Since Edward Snowden leaked documents demonstrating the breadth of the National Security Agency’s digital surveillance last year, the global conversation around Internet freedom has shifted from censorship to surveillance. Where once the focus was on China’s Great Firewall or Iran’s vision of a “halal Internet,” now eyes are trained on the use of FinFisher for targeted surveillance or the NSA’s global dragnet.
But censorship and surveillance go hand in hand. Just as censorship restricts individuals from accessing information and communicating freely, surveillance also chills speech, causing fear amongst a populace and hindering innovation, communications, and progress.
Fortunately, there is one tool that addresses both problems: Tor.
Initially developed by the U.S. Naval Research Laboratory and DARPA, Tor (which originally stood for “the onion router”) is free software that enables anonymity and censorship circumvention. Since 2006, the Tor Project has operated as a nonprofit organization based out of Massachusetts; it receives funding from a range of sources, including individual donors. Karen Reilly, the Tor Project’s development director, told me that since the organization enabled donations with Bitcoin—the peer-to-peer payment system that allows users to send money anonymously—the organization has seen an uptick in donations, an unsurprising development given their user base.
“Without Tor, I couldn’t do my job.” —Zack Whittaker
Tor often gets a bad rap for its ability to enable criminals to operate anonymously online, but for many of its users around the world, it’s a necessity.
From Syria—where tech-savvy Internet users have long taken advantage of Tor’s ability to circumvent state censorship—to countries like the United States, where people utilize the tool for a variety of reasons, Tor (when used correctly) ensures that governments, individuals, and corporations alike are unable to spy on Internet users’ activities. It serves as a digital shield, protecting the identity and communication of those who need it most, like domestic abuse victims and transgendered service members, to give but two examples of oft-overlooked Tor users.
“I use Tor for a multitude of reasons,” says one frequent Tor user from Kuwait (who asked to remain anonymous), where censorship is prevalent and Internet users who cross red lines face potential prison sentences. “Sometimes I need to evade stupid ISP [Internet service provider] filters that censor hacking material [and] sometimes I use it to hide my identity from websites and scripts that track users across websites and platforms. It’s incredibly easy to use.
It isn’t just individuals in repressive environments that value Tor, however. Zack Whittaker, an editor with CBS Interactive, says that for journalists, the tool is vital.
“Covering national security, law, politics, and technology, particularly in the post-Snowden era, means source secrecy is more important than ever,” Whittaker argues. “Without Tor, I couldn’t do my job.”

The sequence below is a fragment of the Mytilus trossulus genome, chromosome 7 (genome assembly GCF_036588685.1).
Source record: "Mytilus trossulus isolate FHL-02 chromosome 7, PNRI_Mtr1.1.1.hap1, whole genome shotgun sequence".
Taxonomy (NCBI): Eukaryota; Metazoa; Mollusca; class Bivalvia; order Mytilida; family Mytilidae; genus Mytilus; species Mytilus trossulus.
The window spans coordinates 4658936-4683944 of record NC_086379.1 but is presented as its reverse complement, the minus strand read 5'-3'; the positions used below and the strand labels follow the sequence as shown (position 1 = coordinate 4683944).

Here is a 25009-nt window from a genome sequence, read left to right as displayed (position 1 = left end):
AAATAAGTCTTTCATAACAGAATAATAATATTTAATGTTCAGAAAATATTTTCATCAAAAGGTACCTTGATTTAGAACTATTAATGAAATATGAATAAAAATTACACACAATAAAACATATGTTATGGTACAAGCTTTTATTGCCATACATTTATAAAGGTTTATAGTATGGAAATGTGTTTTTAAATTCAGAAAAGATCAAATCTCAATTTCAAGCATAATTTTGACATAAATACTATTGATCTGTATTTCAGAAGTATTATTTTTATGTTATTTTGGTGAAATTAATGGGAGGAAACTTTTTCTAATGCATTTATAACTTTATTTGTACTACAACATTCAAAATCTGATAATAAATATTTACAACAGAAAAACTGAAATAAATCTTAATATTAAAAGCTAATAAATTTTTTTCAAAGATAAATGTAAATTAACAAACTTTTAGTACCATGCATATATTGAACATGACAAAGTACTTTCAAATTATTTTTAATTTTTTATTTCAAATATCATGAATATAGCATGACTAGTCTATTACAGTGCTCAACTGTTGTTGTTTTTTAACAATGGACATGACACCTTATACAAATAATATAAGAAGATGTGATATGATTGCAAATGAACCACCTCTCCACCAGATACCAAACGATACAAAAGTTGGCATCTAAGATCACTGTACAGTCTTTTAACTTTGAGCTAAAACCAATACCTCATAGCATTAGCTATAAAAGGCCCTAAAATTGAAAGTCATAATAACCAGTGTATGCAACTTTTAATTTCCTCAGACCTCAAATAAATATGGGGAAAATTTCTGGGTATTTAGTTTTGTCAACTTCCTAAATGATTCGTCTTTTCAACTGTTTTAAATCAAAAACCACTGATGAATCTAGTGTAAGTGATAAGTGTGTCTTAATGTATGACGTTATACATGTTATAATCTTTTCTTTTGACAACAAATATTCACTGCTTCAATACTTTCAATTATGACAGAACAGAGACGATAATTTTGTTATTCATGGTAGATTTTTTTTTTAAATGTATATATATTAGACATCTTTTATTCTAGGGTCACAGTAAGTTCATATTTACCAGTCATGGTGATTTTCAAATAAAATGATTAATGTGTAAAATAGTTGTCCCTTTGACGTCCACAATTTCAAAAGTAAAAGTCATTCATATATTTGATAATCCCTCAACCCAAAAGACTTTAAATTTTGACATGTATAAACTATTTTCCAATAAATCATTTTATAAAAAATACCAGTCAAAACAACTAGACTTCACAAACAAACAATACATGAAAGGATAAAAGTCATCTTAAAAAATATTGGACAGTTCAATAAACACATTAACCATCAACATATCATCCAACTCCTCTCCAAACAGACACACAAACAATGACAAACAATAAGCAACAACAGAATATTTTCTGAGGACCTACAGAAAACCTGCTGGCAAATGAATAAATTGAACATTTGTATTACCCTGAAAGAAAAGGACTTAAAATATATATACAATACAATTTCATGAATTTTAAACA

As Whittaker pointed out via email, news organizations inadvertently but routinely expose their journalists’ hostnames and IP addresses. Tor masks that information, making it, as Whittaker puts it, “a million times harder” for adversaries, such as governments, to identify who is communicating with who on the Internet—and when.
Tor (when used correctly) ensures that governments, individuals, and corporations alike are unable to spy on Internet users’ activities.
Post-Snowden, it seems Tor’s biggest challenge might be in meeting user demand. Tor’s software relies on a volunteer network of “relays,” operated by individuals and organizations around the world. In other words, as the Electronic Frontier Foundation explained in a recent challenge to improve the network, “the more Tor relays we have running, the faster, more robust and more secure the Tor network will be.”
But what about the risks? Apart from the aforementioned concerns about malevolent usages of Tor, an oft-expressed concern from new users is that using the software will make them more suspect.
“At first, when there weren’t so many people using Tor in here, I was thinking about that government can turn Tor users into targets,” Ahmet A. Sabancı, a Turkish activist and blogger, told me. “But after more people jumped in and start using, even just for circumventing censorship, I’ve mostly stopped worrying about that. But I know that this is still a big possibility.”
Indeed, the more users on the Tor network in a given locale, the more hidden each individual user is. That’s why widespread adoption is crucial in the areas where it’s needed most, and that’s why Tor needs to push forward despite its more nefarious capabilities.
The anonymity that Tor provides either works for everyone or it works for no one. It can only assist massive liberation movements like the Arab Spring or help to defend journalists and free speech from oppressive regimes if it can also enable criminals. There is no picking and choosing. If anonymity is to be truly safe and secure, that means it has to be safe and secure for everyone.
“Tor is basically a lifesaver for me,” Sabancı says. “That sounds like I’m giving too much credit to Tor, but it really helps me to feel more free and safe on the Internet.”
Jillian C. York is the director for International Freedom of Expression at the Electronic Frontier Foundation.
Illustration by Fernando Alfonso III | Remix by Rob Price